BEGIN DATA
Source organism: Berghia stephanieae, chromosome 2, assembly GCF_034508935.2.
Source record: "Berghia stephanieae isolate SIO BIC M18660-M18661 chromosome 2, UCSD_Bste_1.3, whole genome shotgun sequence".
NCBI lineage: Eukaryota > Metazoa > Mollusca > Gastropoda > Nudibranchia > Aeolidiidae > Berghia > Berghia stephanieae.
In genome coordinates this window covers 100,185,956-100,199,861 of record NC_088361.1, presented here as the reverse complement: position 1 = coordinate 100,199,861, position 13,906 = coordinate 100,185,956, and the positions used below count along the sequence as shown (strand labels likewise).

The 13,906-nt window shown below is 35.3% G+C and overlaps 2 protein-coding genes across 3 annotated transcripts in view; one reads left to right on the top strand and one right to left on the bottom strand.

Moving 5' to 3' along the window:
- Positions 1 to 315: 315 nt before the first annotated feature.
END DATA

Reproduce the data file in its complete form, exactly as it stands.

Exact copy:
Source organism: Berghia stephanieae, chromosome 2, assembly GCF_034508935.2.
Source record: "Berghia stephanieae isolate SIO BIC M18660-M18661 chromosome 2, UCSD_Bste_1.3, whole genome shotgun sequence".
NCBI lineage: Eukaryota > Metazoa > Mollusca > Gastropoda > Nudibranchia > Aeolidiidae > Berghia > Berghia stephanieae.
In genome coordinates this window covers 100,185,956-100,199,861 of record NC_088361.1, presented here as the reverse complement: position 1 = coordinate 100,199,861, position 13,906 = coordinate 100,185,956, and the positions used below count along the sequence as shown (strand labels likewise).

The 13,906-nt window shown below is 35.3% G+C and overlaps 2 protein-coding genes across 3 annotated transcripts in view; one reads left to right on the top strand and one right to left on the bottom strand.

Moving 5' to 3' along the window:
- Positions 1 to 315: 315 nt before the first annotated feature.